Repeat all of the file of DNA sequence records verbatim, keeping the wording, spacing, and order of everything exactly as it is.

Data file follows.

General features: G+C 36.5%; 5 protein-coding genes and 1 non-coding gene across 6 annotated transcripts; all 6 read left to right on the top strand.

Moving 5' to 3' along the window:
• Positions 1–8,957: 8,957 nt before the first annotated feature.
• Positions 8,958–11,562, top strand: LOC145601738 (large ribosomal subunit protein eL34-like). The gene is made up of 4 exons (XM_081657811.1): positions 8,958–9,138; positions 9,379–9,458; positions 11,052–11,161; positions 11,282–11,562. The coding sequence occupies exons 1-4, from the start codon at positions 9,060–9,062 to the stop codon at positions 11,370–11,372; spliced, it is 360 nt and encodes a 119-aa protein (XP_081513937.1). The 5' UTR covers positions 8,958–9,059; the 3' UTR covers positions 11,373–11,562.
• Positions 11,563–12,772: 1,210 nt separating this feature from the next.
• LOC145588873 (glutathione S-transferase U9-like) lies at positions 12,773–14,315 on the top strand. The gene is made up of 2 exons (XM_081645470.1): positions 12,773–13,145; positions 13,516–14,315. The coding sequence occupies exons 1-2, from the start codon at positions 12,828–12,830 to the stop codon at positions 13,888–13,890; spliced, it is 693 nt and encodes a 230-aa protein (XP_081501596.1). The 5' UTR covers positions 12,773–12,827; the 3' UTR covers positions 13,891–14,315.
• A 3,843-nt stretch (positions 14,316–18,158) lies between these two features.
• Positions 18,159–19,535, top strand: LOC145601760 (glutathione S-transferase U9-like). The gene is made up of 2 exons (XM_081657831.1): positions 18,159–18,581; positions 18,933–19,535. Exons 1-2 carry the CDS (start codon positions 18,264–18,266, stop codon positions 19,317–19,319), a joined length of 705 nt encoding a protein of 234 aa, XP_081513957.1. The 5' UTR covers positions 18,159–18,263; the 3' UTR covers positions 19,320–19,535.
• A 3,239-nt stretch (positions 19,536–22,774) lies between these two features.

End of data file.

General features: G+C 36.5%; 5 protein-coding genes and 1 non-coding gene across 6 annotated transcripts; all 6 read left to right on the top strand.

Moving 5' to 3' along the window:
• Positions 1–8,957: 8,957 nt before the first annotated feature.
• Positions 8,958–11,562, top strand: LOC145601738 (large ribosomal subunit protein eL34-like). The gene is made up of 4 exons (XM_081657811.1): positions 8,958–9,138; positions 9,379–9,458; positions 11,052–11,161; positions 11,282–11,562. The coding sequence occupies exons 1-4, from the start codon at positions 9,060–9,062 to the stop codon at positions 11,370–11,372; spliced, it is 360 nt and encodes a 119-aa protein (XP_081513937.1). The 5' UTR covers positions 8,958–9,059; the 3' UTR covers positions 11,373–11,562.
• Positions 11,563–12,772: 1,210 nt separating this feature from the next.
• LOC145588873 (glutathione S-transferase U9-like) lies at positions 12,773–14,315 on the top strand. The gene is made up of 2 exons (XM_081645470.1): positions 12,773–13,145; positions 13,516–14,315. The coding sequence occupies exons 1-2, from the start codon at positions 12,828–12,830 to the stop codon at positions 13,888–13,890; spliced, it is 693 nt and encodes a 230-aa protein (XP_081501596.1). The 5' UTR covers positions 12,773–12,827; the 3' UTR covers positions 13,891–14,315.
• A 3,843-nt stretch (positions 14,316–18,158) lies between these two features.
• Positions 18,159–19,535, top strand: LOC145601760 (glutathione S-transferase U9-like). The gene is made up of 2 exons (XM_081657831.1): positions 18,159–18,581; positions 18,933–19,535. Exons 1-2 carry the CDS (start codon positions 18,264–18,266, stop codon positions 19,317–19,319), a joined length of 705 nt encoding a protein of 234 aa, XP_081513957.1. The 5' UTR covers positions 18,159–18,263; the 3' UTR covers positions 19,320–19,535.
• A 3,239-nt stretch (positions 19,536–22,774) lies between these two features.